Utah Museum of Contemporary Art is putting on an exhibit celebrating the cult filmmaker Trent Harris, which is open free to public. The exhibit opened on January 17 and will run until April 26. Included in this celebration was the free screening of Harris’ sci-fi satirical interpretation of Mormon history, Plan 10 From Outer Space, followed by a book signing. The event page described this screening as the 20thanniversary of the film’s debut at Sundance Film Festival; Harris corrected this assumption as the 19th anniversary since the debut in 1995. The screening was sponsored by Red Rock Brewing Co. and the Salt Lake Film Society.
Though not quite familiar with his work prior to this event, it was not hard to immerse myself in the history of what makes this man an influential underground figure. His work is very diverse. He has done notable fiction pieces like the Beaver Trilogy, wrote books like The Wild Goose Chronicles and conducted interviews with iconic figures such as Timothy Leary, Allen Ginsburg and Patti Smith.
Being somewhat early, I had time to peruse the exhibit a bit and gain my bearings. The museum displayed Harris’ long line of work, most notably the water skiing cat from Rubin and Ed and the all-seeing beehive-shaped alien head from Plan 10 From Outer Space. Certainly bizarre, the stuffed-looking water skiing cat was a comical sight. However, what grasped my attention was a dark room, where displayed on the far back wall were multiple screens arranged on top of each other depicting clips from his many films. Like something out of a 1984 scenario, the screens’ different displays overwhelm and educate the viewer. A mesmerizing experience, it was difficult to focus on the clips that the different sound bites were coming from.
Finding it hard to move on, I had to tear myself from the dark room. I glided over to the dining area, got a bracelet allowing me access and got a beer. The dining area was tucked into a side hall toward the back of the exhibit. Still early, I was the only person in the area. I attached myself to a wall and observed a slowly growing line of diverse individuals. I was joined by crowds of Harris fans including local artist Claire Wilson and Move to Amend activist Ashley Sanders. As with anything free advertised (especially beer), breathing room slowly disappeared in the dining area. In close quarters I managed to pick the brain of Wilson. Harris’ work was described to me as “…not taking things seriously,” but having a subversive nature.
This sudden congestion was thankfully cut short as the staff urged everyone to get to their seats for the screening. After getting another beer, I jumped into my seat near the top the auditorium. When Harris made his way down the steps and walked in front of screen, almost instantaneously all the chatter died down. Someone from the crowd offered him a toast, with everyone following suit and raising their glasses to the hero of the hour. His appearance struck me as a friendly grandfather type who was delightfully humble, but refreshingly honest. Harris also took time to honor the late Karen Black (who starred in several of his films) who had died on August 8, 2013. No other cast members were present at the screening.
Preceding the screening of Plan 10 From Outer Space, Harris played a two-minute short of a group of singing people he had filmed in a church in Rwanda. The lights dimming the main event started. The audience displayed reverence for his satire following each scene, captivated with full appreciation and laughter. Some of the significant moments of the plot of Plan 10 From Outer Space escaped me, perhaps due to being brought up in a culturally different atmosphere than one of heavier Mormon influence. From an outsider’s perspective, it may be difficult to grasp the finer points of the film. It seemed the humor was best sorted as some sort of inside joke. I still found the film contained certain brilliance as it cleverly made light of Mormon history and norms. Though some of this came across as predictable and was displayed with awkward humor.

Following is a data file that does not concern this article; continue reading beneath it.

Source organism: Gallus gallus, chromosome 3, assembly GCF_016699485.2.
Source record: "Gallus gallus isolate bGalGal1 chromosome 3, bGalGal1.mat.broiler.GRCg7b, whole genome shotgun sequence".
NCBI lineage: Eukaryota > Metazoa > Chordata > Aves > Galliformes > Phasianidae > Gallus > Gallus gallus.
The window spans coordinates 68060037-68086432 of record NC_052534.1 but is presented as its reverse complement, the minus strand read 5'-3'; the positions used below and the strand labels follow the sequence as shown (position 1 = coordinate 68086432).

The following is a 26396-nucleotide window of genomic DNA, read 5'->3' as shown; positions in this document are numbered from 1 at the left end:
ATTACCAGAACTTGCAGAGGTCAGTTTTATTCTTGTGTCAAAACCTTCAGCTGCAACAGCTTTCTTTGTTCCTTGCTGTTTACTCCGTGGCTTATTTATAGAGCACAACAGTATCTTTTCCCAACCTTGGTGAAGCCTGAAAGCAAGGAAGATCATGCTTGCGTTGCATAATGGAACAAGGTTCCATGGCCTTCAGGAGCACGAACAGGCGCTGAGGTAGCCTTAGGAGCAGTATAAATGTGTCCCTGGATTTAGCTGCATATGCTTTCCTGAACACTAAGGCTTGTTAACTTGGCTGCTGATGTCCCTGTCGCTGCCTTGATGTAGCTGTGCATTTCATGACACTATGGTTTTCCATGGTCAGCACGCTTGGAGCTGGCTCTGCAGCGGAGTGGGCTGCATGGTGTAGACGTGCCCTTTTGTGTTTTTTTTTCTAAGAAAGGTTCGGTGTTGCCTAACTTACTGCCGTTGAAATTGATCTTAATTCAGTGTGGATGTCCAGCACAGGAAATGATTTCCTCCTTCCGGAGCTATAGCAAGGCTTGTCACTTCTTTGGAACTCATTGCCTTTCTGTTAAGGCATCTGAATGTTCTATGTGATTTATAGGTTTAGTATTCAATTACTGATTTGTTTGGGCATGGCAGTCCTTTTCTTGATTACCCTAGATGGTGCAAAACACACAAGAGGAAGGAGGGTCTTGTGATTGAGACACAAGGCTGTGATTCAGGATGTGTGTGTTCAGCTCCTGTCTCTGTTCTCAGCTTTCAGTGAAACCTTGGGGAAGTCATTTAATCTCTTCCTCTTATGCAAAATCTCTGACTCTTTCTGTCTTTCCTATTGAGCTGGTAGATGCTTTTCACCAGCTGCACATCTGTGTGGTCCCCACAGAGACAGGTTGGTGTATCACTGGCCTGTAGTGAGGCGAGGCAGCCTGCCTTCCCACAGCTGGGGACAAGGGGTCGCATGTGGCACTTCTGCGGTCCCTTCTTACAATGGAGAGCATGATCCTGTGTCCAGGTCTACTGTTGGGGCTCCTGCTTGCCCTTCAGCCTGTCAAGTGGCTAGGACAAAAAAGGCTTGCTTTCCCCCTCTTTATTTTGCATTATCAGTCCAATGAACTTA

Upon the film’s conclusion, a quick Q &A was conducted. Harris took time to give his opinion on independent cinema, saying, “Independent film as it existed in the 1990s and early 2000s no longer exists.” He also described the controversy surrounding his film, such as getting weird warnings from film critic Chris Hicks of the Deseret News. Hicks criticized Harris’ use of established Masonic hand signals that are used by the Church during its temple rituals. Perhaps weirder still, was Harris’ story of bumping into late LDS President Gordon B. Hinckley at the gym, where Hinckley told Harris of his enjoyment of the film.
Unfortunately for me, any real chance for discourse with Harris was quickly shattered as his eager fans swarmed him for autographs after the Q&A. While addressing his fans, I noticed Harris remained humble and friendly, something I thought was pretty cool. Since he was otherwise engaged, I took another gander around the exhibit and managed to get a copy of his book The Wild Goose Chronicles. Seemingly a success, I would recommend checking out the exhibit for those who are into the bizarre and interesting. Another event featuring Harris’ The Beaver Trilogy will be screening at Brewvies Cinema and Pub on February 19. Otherwise, the exhibit at the Utah Museum of Contemporary Art is open five days a week, Tuesday through Saturday, and is well worth the gander.